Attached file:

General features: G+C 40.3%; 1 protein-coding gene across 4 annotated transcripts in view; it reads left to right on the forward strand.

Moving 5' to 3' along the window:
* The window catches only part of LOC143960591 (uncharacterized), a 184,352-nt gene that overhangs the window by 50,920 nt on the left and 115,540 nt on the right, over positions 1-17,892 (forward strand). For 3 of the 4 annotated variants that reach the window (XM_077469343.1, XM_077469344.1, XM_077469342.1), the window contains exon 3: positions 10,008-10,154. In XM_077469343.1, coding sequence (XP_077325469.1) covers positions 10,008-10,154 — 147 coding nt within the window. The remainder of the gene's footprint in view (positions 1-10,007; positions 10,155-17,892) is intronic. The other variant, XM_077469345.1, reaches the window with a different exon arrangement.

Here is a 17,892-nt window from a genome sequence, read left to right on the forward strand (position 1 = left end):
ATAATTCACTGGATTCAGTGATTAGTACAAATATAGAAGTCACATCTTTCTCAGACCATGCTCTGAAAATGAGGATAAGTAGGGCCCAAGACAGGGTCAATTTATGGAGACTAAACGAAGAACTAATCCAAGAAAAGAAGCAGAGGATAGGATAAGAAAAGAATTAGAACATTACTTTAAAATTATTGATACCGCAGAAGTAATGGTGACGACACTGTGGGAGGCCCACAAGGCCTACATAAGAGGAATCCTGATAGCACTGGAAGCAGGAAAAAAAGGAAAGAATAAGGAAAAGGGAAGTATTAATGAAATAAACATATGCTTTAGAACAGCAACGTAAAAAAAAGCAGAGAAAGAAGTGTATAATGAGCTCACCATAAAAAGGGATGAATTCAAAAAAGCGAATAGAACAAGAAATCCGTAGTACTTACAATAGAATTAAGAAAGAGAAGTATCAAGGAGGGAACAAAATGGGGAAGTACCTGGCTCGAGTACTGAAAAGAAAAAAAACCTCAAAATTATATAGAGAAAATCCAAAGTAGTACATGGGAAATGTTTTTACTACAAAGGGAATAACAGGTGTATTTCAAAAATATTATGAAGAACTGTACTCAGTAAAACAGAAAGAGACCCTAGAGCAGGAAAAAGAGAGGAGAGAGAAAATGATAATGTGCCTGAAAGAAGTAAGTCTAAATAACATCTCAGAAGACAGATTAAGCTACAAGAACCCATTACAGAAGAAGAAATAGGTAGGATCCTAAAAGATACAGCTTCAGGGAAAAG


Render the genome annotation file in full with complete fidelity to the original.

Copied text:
General features: G+C 40.3%; 1 protein-coding gene across 4 annotated transcripts in view; it reads left to right on the forward strand.

Moving 5' to 3' along the window:
* The window catches only part of LOC143960591 (uncharacterized), a 184,352-nt gene that overhangs the window by 50,920 nt on the left and 115,540 nt on the right, over positions 1-17,892 (forward strand). For 3 of the 4 annotated variants that reach the window (XM_077469343.1, XM_077469344.1, XM_077469342.1), the window contains exon 3: positions 10,008-10,154. In XM_077469343.1, coding sequence (XP_077325469.1) covers positions 10,008-10,154 — 147 coding nt within the window. The remainder of the gene's footprint in view (positions 1-10,007; positions 10,155-17,892) is intronic. The other variant, XM_077469345.1, reaches the window with a different exon arrangement.

Here is a 17,892-nt window from a genome sequence, read left to right on the forward strand (position 1 = left end):
ATAATTCACTGGATTCAGTGATTAGTACAAATATAGAAGTCACATCTTTCTCAGACCATGCTCTGAAAATGAGGATAAGTAGGGCCCAAGACAGGGTCAATTTATGGAGACTAAACGAAGAACTAATCCAAGAAAAGAAGCAGAGGATAGGATAAGAAAAGAATTAGAACATTACTTTAAAATTATTGATACCGCAGAAGTAATGGTGACGACACTGTGGGAGGCCCACAAGGCCTACATAAGAGGAATCCTGATAGCACTGGAAGCAGGAAAAAAAGGAAAGAATAAGGAAAAGGGAAGTATTAATGAAATAAACATATGCTTTAGAACAGCAACGTAAAAAAAAGCAGAGAAAGAAGTGTATAATGAGCTCACCATAAAAAGGGATGAATTCAAAAAAGCGAATAGAACAAGAAATCCGTAGTACTTACAATAGAATTAAGAAAGAGAAGTATCAAGGAGGGAACAAAATGGGGAAGTACCTGGCTCGAGTACTGAAAAGAAAAAAAACCTCAAAATTATATAGAGAAAATCCAAAGTAGTACATGGGAAATGTTTTTACTACAAAGGGAATAACAGGTGTATTTCAAAAATATTATGAAGAACTGTACTCAGTAAAACAGAAAGAGACCCTAGAGCAGGAAAAAGAGAGGAGAGAGAAAATGATAATGTGCCTGAAAGAAGTAAGTCTAAATAACATCTCAGAAGACAGATTAAGCTACAAGAACCCATTACAGAAGAAGAAATAGGTAGGATCCTAAAAGATACAGCTTCAGGGAAAAG